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> Get Scale Of A Decimal Column With VBA, Access 2010    
 
   
AlbertKallal
post Oct 31 2016, 02:41 PM
Post#1


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Posts: 2,551
Joined: 12-April 07
From: Edmonton, Alberta Canada


Is it possible to get the “scale” value of a decimal column in an Access table?

I am looking to get these two values:



NEAR everything thing I see suggests that that I need to reference BOTH ADO, and ADOX. I really (but really really!) want to avoid those references (in fact it not going to happen!). I looking for a DAO solution.

Scoring the caves of the internet and doing archeological digs that would make Indiana Jones jealous, I have NOT found any setting that can return the scale value.




However, while in a cave running away from a huge round bolder trying to squash me like a bug, I HAVE discovered when dealing with a decimal column, then the collating property returns the Precision value. (the full size of the decimal column).

Since “size” property returns ONLY the size of the column, not the full length (precision), then grade school math done on the back of the treasure map can yield this elusive “scale” value.

So JUST in case I overlooked some cool treasure map on a far far away island with some sunken cargo ship full of secret plans to the Access database engine?

Anyone know if some settings exists to obtain the scale value?

Any reasonable far-fetched idea or having me join an expedition to some lost Temple of Access treasures on some far away island would be appreciated.



The current code I have for this solution is as follows:

CODE
   Dim db      As DAO.Database
   Dim f       As DAO.Field
  
   Set db = CurrentDb
   Set f = db.TableDefs("Table1").Fields("MyNum")

   Debug.Print f.Size
   Debug.Print f.CollatingOrder
  
   Debug.Print "scale = " & f.CollatingOrder - f.Size + 1
output:
16
19
scale = 4


Regards,
Albert D. Kallal (Access MVP)
Edmonton, Alberta Canada
kallal@msn.com
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ADezii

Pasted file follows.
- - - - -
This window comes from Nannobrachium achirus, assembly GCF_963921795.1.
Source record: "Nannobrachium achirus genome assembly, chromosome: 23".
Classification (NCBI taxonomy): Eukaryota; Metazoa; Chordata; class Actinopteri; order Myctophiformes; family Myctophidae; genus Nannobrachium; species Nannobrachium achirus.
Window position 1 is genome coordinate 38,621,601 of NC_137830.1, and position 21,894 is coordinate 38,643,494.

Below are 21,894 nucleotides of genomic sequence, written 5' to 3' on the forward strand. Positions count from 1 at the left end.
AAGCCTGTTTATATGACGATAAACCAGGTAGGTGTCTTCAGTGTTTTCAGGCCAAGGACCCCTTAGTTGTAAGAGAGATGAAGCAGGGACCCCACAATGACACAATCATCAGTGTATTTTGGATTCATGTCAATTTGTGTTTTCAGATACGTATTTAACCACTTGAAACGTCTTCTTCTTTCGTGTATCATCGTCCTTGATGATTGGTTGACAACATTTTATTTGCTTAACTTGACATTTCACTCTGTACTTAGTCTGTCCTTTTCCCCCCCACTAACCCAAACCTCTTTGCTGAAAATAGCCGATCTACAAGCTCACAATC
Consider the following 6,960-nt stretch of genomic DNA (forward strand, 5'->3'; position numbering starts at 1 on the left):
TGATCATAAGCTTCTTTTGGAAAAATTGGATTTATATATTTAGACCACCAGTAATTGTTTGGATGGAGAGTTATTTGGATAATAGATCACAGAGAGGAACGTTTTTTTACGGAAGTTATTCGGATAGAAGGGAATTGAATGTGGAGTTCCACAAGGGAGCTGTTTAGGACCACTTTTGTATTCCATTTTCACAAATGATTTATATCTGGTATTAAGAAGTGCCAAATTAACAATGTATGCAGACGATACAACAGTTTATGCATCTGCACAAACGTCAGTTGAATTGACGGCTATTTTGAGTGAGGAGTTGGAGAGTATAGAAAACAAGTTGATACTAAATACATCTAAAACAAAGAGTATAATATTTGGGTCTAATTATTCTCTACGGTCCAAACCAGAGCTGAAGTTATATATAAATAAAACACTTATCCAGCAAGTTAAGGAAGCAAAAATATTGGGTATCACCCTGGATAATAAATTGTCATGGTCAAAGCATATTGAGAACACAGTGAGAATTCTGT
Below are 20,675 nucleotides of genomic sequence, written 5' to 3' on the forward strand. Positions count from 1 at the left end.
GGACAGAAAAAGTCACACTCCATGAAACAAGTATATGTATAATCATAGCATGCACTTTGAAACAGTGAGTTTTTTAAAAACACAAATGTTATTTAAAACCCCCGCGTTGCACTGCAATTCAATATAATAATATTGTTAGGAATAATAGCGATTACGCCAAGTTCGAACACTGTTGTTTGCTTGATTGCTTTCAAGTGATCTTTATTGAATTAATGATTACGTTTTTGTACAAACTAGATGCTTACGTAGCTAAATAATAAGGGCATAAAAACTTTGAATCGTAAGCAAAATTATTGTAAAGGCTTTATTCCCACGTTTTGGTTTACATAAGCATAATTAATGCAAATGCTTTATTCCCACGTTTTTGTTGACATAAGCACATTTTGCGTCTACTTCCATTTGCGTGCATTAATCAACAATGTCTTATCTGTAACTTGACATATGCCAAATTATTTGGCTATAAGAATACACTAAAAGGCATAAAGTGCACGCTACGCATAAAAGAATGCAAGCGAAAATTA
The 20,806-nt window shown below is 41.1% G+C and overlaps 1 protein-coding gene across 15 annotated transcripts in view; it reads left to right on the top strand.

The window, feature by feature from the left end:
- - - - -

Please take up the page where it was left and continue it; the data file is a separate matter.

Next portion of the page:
post Oct 31 2016, 06:56 PM
Post#2



Posts: 1,857
Joined: 4-February 07
From: USA, Florida, Delray Beach


Another option would be:
CODE
Dim rs As ADODB.Recordset
Dim fld As ADODB.Field

Set rs = New ADODB.Recordset

With rs
  .Source = "Table1"
  .ActiveConnection = CurrentProject.Connection
  .CursorType = adOpenKeyset
  .LockType = adLockOptimistic
    .Open
End With

Debug.Print "Precision: " & rs.Fields("MyNum").NumericScale
Debug.Print "Scale    : " & rs.Fields("MyNum").Precision

rs.Close
Set rs = Nothing

CODE
Precision: 4
Scale    : 19
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AlbertKallal
post Oct 31 2016, 08:34 PM
Post#3


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Posts: 2,551
Joined: 12-April 07
From: Edmonton, Alberta Canada


At least your suggestion eliminates the need for an ADOX reference. So thank you kindly.

I am “resisting” having to add the ADO reference. I will make a “judgement call” on this. I could also consider late binding.

You solidify that “scale” is not available from DAO, and I likely not missed anything out in Access land.

The application is rather large – I take adding references to production applications with GREAT caution. While “most” code does prefix record sets with DAO, a lot of code does not. (so some risk occurs by introducing an ADO reference).

Everything tends to center on risk management. If I had no choice, then at least your solution is viable without having to use ADOX, but just ado.

It was somewhat of a long shot on my part to ask, but the UA community always cooks up some suggestion that can help others even if I don’t adopt your suggestion.

Again, thank you.

Regards,
Albert D. Kallal (Access MVP)
Edmonton, Alberta Canada
kallal@msn.com
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Doug Steele
post Oct 31 2016, 08:56 PM
Post#4


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Posts: 21,498
Joined: 8-January 07
From: St. Catharines, ON (Canada)


Albert: Could you not use Late Binding, thus eliminating the need for a reference for ADO? (Yes, I realize that you still need to work with ADO, but at least you avoid Reference [censored]!)
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ADezii
post Nov 1 2016, 05:07 AM
Post#5



Posts: 1,857
Joined: 4-February 07